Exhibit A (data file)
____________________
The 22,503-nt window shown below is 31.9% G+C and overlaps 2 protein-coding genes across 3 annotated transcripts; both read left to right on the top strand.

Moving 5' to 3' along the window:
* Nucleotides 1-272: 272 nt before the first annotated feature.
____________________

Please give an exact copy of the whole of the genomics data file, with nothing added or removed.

The 22,503-nt window shown below is 31.9% G+C and overlaps 2 protein-coding genes across 3 annotated transcripts; both read left to right on the top strand.

Moving 5' to 3' along the window:
* Nucleotides 1-272: 272 nt before the first annotated feature.